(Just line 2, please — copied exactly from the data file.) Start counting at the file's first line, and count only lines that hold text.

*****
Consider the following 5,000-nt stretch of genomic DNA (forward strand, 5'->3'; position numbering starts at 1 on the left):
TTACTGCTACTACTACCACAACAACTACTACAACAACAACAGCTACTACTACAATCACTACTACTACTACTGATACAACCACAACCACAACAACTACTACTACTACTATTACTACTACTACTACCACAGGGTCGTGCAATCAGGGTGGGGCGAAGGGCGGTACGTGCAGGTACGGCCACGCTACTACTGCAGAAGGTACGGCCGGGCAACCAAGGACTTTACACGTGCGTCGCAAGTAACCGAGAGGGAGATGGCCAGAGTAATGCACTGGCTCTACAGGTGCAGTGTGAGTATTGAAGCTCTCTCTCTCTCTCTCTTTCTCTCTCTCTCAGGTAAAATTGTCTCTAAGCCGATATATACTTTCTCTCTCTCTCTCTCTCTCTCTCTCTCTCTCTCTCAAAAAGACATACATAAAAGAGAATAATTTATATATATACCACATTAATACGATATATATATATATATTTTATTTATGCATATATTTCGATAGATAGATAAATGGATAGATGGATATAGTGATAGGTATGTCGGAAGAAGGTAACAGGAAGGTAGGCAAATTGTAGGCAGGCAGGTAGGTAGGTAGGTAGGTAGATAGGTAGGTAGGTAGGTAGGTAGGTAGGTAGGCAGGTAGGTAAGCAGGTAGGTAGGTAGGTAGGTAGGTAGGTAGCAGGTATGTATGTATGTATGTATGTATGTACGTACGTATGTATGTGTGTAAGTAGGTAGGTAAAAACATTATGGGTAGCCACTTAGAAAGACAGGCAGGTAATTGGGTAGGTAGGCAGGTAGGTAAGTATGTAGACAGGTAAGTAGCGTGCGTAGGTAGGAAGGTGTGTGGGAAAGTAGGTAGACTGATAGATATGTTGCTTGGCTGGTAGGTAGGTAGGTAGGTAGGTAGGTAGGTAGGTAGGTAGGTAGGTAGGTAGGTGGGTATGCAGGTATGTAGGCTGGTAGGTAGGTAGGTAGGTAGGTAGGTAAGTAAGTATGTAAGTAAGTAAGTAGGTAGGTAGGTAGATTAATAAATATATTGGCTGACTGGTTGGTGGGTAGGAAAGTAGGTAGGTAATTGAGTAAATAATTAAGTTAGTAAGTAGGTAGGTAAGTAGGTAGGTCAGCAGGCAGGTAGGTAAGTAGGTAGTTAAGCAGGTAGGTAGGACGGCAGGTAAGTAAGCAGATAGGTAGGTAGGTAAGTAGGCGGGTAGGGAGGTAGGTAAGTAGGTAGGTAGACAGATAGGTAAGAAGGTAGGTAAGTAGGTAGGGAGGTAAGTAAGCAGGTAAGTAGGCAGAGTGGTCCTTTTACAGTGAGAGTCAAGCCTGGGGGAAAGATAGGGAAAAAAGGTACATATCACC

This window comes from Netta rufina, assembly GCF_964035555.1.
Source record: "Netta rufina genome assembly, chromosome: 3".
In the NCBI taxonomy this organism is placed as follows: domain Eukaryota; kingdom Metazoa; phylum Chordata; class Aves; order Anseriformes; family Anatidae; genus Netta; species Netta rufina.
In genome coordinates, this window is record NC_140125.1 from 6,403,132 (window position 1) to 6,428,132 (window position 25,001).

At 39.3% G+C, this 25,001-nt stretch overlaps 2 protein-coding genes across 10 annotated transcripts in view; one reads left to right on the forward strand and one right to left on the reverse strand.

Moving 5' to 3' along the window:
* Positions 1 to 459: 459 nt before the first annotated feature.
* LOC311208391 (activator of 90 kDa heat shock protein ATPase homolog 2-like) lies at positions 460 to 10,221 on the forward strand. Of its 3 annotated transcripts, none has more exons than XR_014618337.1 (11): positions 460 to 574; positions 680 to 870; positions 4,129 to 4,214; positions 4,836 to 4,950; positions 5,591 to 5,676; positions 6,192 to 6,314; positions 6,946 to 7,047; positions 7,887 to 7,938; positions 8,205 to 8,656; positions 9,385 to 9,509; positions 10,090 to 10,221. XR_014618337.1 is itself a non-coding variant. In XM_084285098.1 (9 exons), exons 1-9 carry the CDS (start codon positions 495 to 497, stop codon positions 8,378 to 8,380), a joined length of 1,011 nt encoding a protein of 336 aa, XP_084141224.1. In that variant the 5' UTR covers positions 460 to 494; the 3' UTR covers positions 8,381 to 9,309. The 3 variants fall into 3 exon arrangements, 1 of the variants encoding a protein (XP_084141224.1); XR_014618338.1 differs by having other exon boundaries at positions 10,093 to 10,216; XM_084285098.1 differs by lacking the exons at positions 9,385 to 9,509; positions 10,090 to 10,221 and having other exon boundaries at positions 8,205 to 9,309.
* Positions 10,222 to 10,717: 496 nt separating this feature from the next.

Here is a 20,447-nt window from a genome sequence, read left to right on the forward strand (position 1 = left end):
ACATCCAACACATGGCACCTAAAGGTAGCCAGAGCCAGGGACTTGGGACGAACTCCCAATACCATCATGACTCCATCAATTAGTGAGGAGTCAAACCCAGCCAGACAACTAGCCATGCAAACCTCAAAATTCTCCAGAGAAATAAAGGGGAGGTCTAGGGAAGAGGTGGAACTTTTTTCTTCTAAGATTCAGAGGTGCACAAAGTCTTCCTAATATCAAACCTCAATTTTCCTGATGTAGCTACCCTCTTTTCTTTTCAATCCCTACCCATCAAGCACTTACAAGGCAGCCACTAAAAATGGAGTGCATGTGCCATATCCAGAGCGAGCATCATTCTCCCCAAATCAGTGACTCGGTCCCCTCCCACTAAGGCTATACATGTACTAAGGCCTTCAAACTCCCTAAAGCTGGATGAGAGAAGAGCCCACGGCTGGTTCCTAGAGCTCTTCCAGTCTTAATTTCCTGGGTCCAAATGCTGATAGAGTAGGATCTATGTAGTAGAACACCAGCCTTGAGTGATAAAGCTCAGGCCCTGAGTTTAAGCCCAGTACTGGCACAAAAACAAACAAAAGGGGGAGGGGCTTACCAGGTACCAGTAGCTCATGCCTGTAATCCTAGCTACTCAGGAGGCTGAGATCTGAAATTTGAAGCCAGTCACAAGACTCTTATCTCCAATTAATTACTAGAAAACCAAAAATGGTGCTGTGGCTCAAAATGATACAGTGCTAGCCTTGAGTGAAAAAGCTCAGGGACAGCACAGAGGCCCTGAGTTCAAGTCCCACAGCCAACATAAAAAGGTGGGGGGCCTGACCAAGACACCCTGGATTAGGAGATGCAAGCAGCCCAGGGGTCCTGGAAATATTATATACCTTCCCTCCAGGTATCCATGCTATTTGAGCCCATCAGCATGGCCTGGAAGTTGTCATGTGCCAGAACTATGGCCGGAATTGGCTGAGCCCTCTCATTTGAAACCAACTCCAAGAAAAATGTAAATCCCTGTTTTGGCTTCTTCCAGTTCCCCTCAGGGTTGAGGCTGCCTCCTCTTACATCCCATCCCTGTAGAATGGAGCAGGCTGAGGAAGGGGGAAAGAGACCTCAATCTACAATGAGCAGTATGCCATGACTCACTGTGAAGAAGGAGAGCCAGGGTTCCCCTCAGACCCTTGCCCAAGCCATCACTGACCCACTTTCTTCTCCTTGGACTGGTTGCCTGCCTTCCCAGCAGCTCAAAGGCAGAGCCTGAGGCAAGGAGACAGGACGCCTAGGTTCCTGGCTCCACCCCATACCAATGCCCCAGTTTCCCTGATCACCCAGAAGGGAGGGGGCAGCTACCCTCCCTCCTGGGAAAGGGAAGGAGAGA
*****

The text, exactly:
TTACTGCTACTACTACCACAACAACTACTACAACAACAACAGCTACTACTACAATCACTACTACTACTACTGATACAACCACAACCACAACAACTACTACTACTACTATTACTACTACTACTACCACAGGGTCGTGCAATCAGGGTGGGGCGAAGGGCGGTACGTGCAGGTACGGCCACGCTACTACTGCAGAAGGTACGGCCGGGCAACCAAGGACTTTACACGTGCGTCGCAAGTAACCGAGAGGGAGATGGCCAGAGTAATGCACTGGCTCTACAGGTGCAGTGTGAGTATTGAAGCTCTCTCTCTCTCTCTCTTTCTCTCTCTCTCAGGTAAAATTGTCTCTAAGCCGATATATACTTTCTCTCTCTCTCTCTCTCTCTCTCTCTCTCTCTCTCAAAAAGACATACATAAAAGAGAATAATTTATATATATACCACATTAATACGATATATATATATATATTTTATTTATGCATATATTTCGATAGATAGATAAATGGATAGATGGATATAGTGATAGGTATGTCGGAAGAAGGTAACAGGAAGGTAGGCAAATTGTAGGCAGGCAGGTAGGTAGGTAGGTAGGTAGATAGGTAGGTAGGTAGGTAGGTAGGTAGGTAGGCAGGTAGGTAAGCAGGTAGGTAGGTAGGTAGGTAGGTAGGTAGCAGGTATGTATGTATGTATGTATGTATGTACGTACGTATGTATGTGTGTAAGTAGGTAGGTAAAAACATTATGGGTAGCCACTTAGAAAGACAGGCAGGTAATTGGGTAGGTAGGCAGGTAGGTAAGTATGTAGACAGGTAAGTAGCGTGCGTAGGTAGGAAGGTGTGTGGGAAAGTAGGTAGACTGATAGATATGTTGCTTGGCTGGTAGGTAGGTAGGTAGGTAGGTAGGTAGGTAGGTAGGTAGGTAGGTAGGTAGGTGGGTATGCAGGTATGTAGGCTGGTAGGTAGGTAGGTAGGTAGGTAGGTAAGTAAGTATGTAAGTAAGTAAGTAGGTAGGTAGGTAGATTAATAAATATATTGGCTGACTGGTTGGTGGGTAGGAAAGTAGGTAGGTAATTGAGTAAATAATTAAGTTAGTAAGTAGGTAGGTAAGTAGGTAGGTCAGCAGGCAGGTAGGTAAGTAGGTAGTTAAGCAGGTAGGTAGGACGGCAGGTAAGTAAGCAGATAGGTAGGTAGGTAAGTAGGCGGGTAGGGAGGTAGGTAAGTAGGTAGGTAGACAGATAGGTAAGAAGGTAGGTAAGTAGGTAGGGAGGTAAGTAAGCAGGTAAGTAGGCAGAGTGGTCCTTTTACAGTGAGAGTCAAGCCTGGGGGAAAGATAGGGAAAAAAGGTACATATCACC